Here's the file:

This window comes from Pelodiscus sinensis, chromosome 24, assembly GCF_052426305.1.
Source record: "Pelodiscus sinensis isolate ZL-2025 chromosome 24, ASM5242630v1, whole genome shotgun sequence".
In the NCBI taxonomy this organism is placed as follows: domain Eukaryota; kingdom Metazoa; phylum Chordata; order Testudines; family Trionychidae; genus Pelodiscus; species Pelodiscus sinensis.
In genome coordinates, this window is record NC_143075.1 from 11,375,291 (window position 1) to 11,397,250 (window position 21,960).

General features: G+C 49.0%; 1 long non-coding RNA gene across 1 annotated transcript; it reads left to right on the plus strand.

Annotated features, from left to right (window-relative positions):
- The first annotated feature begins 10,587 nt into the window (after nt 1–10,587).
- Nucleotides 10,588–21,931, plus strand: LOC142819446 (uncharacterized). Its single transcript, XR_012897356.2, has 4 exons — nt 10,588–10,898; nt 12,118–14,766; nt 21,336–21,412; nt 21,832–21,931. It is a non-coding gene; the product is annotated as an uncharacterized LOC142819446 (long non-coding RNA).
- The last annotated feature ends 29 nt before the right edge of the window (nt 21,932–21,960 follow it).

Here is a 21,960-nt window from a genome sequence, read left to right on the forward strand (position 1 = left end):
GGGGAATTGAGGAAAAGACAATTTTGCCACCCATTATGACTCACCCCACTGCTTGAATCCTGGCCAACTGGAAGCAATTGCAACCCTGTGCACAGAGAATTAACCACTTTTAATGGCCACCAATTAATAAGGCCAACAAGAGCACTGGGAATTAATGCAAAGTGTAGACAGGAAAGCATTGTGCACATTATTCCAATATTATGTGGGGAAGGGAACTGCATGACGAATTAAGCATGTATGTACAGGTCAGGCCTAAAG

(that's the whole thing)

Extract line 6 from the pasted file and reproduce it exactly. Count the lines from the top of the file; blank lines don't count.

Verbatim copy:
Annotated features, from left to right (window-relative positions):